May 26, 2013 by Ville Raivio
‘I’m a “young” 62. My occupation, simply put, is tailor. I left school at 15-years-old and attended Shoreditch College for the Clothing Industry (later The London College of fashion) for 3 years. I have 8 children, 4 boys and 4 girls. The first 2 are from a previous marriage, and the other 6 from my wife of 25 years. My wife is extremely interested in clothing, color and texture. We have many discussions on the topic. I have a 21 year-old-son who now works with me and is learning my particular skill sets. When I first decided to go into the tailoring business, all were supportive. My brother did think that sewing was a “sissy” job. Although he did, reluctantly, concede he was wrong as I progressed.
I really stumbled into tailoring as a stop-gap while I decided what I should do after leaving school. My education and “class” dictated I should do only menial work. I come from a very poor working class family and we were taught (and expected) to be the fodder for industry. For whatever reason I rebelled at this and enrolled at the tailoring college while I gave it some thought. It did not take long before I realized that I loved this job. I found I had an ability to see shapes and sizes on a piece of plain brown cutting paper and could create a pattern with ease. I did not intentionally go in a classical direction, it’s just that I was trained to work in the Savile Row area where classics ruled. That said, because of my training, I now find myself creating many fashion-forward clothes for individuals and interesting costumes for the movie industry. I do a lot of work in the movie industry now.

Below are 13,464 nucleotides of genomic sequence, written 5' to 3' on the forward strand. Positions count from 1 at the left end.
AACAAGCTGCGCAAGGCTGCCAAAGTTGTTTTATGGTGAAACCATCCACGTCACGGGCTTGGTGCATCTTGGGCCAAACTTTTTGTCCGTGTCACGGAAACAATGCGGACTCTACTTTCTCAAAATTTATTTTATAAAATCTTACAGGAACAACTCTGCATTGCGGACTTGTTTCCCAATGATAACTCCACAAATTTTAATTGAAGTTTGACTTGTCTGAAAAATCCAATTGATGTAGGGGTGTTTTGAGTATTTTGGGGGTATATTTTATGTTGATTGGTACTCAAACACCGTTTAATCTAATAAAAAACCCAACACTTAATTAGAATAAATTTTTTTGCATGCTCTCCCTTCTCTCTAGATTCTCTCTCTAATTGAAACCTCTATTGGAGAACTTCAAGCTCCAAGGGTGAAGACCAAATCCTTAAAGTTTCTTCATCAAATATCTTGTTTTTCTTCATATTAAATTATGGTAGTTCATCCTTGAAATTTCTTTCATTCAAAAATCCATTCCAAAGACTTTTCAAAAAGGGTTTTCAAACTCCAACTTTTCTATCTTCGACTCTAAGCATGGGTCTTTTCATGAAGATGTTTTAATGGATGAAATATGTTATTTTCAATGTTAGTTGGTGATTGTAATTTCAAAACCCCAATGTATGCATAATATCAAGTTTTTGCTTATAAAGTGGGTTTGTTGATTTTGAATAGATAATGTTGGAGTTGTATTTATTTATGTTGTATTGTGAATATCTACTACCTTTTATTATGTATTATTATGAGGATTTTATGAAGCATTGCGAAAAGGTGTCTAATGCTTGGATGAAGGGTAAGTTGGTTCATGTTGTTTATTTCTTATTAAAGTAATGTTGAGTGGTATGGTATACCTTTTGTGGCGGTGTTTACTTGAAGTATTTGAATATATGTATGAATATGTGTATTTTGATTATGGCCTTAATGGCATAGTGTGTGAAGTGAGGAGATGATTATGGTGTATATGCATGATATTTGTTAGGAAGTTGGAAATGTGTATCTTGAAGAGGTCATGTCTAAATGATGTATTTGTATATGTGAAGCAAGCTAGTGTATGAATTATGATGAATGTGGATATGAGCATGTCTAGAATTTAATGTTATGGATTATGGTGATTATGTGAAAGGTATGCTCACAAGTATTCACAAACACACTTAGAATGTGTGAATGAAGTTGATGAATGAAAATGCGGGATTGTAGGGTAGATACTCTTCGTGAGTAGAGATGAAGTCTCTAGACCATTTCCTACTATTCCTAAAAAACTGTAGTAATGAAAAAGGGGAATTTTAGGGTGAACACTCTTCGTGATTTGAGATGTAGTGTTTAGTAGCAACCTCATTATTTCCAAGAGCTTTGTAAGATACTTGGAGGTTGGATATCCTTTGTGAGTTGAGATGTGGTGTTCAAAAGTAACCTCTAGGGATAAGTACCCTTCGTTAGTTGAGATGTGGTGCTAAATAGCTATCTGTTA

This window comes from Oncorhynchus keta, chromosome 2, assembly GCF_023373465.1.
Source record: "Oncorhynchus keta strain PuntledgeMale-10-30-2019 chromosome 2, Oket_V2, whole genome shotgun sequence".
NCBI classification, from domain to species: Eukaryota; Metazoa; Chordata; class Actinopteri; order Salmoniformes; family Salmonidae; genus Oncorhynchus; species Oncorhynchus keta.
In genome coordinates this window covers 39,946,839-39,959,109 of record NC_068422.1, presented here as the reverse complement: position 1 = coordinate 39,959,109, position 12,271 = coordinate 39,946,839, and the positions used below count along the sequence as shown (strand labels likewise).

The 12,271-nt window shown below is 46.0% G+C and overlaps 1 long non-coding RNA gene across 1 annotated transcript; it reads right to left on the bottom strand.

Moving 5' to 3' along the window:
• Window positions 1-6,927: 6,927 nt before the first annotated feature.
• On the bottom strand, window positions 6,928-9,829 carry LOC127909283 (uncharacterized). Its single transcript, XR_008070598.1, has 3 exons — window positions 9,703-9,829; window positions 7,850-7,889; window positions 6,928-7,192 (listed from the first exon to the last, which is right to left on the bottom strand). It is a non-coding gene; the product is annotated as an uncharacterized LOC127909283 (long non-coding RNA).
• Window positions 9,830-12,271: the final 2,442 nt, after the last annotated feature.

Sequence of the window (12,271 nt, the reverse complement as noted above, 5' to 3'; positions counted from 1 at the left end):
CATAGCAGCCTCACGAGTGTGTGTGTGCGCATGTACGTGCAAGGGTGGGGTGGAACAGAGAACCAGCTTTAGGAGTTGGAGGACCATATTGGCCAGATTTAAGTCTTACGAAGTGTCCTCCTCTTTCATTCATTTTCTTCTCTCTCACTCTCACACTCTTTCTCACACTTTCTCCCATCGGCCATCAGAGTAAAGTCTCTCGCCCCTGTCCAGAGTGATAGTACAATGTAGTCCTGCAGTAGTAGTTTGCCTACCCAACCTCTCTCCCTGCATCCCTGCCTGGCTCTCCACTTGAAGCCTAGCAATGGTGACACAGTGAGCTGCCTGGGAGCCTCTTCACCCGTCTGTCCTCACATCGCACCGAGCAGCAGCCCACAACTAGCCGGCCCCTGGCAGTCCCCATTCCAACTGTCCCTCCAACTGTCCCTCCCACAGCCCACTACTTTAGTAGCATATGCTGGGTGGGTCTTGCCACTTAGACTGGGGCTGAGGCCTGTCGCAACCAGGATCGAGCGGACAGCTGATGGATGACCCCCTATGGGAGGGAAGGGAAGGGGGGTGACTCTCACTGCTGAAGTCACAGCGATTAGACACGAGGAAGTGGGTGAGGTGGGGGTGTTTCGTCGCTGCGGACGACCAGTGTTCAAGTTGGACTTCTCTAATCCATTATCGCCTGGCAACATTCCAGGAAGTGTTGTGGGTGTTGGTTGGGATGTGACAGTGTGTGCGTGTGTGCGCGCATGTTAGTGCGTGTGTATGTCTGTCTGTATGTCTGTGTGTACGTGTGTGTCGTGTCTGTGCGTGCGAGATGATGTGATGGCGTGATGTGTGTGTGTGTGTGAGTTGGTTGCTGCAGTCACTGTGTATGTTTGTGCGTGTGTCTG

My store was born out of necessity. My goals at the time were to simply survive. I had mentors along the way, but as I started my own business only 3 months after my 21st birthday, I really learned on my own dime. By this I mean, if I did not learn quickly and properly, I simply did not eat. And this is no exaggeration. I had not one person who could fund me if I failed. As I am a natural fighter, this gave me incentive to learn very quickly from my mistakes. Of which, there were quite a few. At 21, as I soon realized, you only “think” you know everything!My goals now are centered on the suits I make and I give 100% concentration to this. As an example, I can tell you that I have no idea how many suits I make each year, whether one year was better than the next, how much I earn, how much my rent costs, my mortgage, or anything like this. My job is to create suits and I will not clutter my mind by other things. My philosophy is, if I do my job properly, then my business will be successful. As I have had my business for 42 years, then I guess I am doing something right!